Indirect benefits of store ownership

AAE PhD candidate Rachel Frattarola spent two years as a Peace Corps Volunteer in Panama from 2011 to 2013. It was as a Volunteer in Panama that she observed that many small shops found in rural villages were unprofitable. With this observation in mind, she started investigating the motives beyond income generation for store ownership in developing countries. Her research uses LSMS panel data from Nicaragua to test if store ownership provides a consumption benefit through lower prices via bulk discounts and if households use stores as an informal insurance mechanism.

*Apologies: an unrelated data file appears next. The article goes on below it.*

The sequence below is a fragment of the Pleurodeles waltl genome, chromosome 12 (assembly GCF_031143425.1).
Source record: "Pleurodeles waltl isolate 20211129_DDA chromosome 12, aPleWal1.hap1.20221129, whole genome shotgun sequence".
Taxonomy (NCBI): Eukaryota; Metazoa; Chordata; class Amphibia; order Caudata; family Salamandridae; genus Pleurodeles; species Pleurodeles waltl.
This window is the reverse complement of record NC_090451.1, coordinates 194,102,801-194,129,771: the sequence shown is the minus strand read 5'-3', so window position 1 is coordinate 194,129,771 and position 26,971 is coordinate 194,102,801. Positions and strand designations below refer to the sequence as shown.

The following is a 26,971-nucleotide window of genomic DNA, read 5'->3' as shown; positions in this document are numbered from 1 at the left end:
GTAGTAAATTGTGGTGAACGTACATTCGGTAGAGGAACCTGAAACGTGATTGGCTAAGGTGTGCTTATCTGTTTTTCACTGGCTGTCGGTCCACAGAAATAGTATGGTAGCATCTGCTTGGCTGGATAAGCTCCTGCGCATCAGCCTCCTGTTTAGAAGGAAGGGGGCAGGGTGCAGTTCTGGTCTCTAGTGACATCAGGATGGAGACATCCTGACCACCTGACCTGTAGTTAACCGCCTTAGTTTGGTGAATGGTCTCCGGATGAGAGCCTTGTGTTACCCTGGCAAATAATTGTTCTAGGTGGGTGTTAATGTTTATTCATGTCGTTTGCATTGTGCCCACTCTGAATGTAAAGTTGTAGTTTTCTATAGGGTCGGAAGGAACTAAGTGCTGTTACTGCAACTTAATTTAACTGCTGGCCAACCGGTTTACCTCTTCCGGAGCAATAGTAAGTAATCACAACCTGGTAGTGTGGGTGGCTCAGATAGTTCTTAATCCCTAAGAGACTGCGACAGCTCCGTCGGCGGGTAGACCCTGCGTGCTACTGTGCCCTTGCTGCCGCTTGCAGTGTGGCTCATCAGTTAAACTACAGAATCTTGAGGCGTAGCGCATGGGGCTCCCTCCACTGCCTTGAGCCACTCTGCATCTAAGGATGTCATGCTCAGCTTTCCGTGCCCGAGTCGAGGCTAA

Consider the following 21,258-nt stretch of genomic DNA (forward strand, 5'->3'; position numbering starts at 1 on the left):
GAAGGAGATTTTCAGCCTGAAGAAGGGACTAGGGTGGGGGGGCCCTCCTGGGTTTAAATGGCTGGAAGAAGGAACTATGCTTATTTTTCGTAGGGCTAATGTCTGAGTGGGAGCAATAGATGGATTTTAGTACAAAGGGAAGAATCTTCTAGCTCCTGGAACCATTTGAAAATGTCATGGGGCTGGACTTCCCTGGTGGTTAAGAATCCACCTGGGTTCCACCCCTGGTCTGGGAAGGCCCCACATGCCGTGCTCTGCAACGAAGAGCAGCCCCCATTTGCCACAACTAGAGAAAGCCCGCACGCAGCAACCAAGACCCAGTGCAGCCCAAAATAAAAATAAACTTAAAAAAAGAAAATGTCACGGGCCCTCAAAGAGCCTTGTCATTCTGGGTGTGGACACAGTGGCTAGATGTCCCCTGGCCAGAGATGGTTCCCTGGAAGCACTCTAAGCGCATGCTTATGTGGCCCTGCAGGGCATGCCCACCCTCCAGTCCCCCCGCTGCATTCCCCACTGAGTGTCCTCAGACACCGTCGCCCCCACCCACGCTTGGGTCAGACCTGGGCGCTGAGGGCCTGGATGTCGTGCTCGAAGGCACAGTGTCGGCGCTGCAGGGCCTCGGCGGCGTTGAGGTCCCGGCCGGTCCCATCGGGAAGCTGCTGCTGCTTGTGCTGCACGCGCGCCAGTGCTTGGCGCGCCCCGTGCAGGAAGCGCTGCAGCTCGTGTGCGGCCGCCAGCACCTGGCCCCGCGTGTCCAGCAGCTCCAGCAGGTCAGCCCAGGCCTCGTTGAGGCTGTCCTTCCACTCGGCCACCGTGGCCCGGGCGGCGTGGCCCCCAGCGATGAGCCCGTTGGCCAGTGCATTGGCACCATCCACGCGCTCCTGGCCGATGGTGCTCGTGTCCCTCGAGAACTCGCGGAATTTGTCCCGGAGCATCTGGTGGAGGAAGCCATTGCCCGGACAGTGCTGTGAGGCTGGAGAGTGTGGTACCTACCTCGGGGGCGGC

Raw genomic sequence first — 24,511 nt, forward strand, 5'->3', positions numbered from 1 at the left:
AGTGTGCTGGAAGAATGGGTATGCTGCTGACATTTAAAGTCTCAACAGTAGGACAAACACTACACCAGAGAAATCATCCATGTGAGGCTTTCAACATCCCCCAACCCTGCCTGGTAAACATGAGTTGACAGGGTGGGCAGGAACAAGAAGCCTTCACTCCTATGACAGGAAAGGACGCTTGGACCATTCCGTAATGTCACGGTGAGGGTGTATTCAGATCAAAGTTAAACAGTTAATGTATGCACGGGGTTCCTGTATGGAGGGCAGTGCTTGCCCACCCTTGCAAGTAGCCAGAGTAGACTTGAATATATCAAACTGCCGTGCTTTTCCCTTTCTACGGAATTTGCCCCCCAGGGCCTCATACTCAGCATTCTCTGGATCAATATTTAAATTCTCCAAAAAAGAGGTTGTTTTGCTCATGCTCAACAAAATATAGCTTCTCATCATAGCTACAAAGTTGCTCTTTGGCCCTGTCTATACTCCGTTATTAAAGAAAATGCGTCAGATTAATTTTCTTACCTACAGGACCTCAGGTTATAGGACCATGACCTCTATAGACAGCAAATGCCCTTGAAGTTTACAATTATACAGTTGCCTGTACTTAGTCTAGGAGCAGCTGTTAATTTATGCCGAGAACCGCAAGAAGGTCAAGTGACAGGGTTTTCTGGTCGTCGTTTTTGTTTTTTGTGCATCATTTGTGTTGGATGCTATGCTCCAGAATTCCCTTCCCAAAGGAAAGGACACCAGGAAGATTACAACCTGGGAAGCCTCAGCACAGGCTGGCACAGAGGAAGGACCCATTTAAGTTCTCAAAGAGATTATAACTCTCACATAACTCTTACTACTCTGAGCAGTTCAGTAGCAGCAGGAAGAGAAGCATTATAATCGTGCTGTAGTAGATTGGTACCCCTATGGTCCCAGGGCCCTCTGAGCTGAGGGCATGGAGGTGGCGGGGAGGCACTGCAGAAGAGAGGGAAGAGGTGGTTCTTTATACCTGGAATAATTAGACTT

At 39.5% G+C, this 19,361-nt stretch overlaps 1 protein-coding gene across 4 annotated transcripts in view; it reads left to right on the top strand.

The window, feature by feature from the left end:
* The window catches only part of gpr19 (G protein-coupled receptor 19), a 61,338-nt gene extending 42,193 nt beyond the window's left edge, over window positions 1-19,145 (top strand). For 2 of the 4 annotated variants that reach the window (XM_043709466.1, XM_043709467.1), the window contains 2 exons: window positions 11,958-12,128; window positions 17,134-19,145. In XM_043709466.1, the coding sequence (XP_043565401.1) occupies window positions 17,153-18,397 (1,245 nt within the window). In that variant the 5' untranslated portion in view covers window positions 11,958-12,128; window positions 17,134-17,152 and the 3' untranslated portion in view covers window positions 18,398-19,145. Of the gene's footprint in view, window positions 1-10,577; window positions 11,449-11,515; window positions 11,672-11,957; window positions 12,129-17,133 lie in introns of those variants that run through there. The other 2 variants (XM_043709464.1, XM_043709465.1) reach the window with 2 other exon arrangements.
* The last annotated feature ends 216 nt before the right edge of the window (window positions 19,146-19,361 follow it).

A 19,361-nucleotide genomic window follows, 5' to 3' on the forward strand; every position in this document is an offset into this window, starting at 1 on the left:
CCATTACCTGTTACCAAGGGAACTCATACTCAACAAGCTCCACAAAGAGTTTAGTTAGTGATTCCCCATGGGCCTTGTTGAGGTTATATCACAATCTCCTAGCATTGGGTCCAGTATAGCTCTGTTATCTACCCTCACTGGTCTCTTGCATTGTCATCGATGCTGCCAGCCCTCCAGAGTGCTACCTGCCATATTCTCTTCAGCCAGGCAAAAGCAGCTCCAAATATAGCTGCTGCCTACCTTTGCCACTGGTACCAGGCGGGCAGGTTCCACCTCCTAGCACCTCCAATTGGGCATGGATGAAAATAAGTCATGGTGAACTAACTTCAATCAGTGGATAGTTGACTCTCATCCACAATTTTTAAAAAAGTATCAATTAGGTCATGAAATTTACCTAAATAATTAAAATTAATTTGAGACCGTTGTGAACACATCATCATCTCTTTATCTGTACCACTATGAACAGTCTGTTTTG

Rachel finds that many stores are unprofitable and that stores are less profitable than other business types. However, there is evidence that store-owning households have higher total food consumption than households without a business or that own another type of business. This suggests that even though stores are not making profits, households may continue to operate them in order to access food at a lower cost. Another reason households might operate unprofitable stores is to provide insurance in the event of an unexpected negative income shock such as the hospitalization of a household member or livestock loss, which she is currently examining.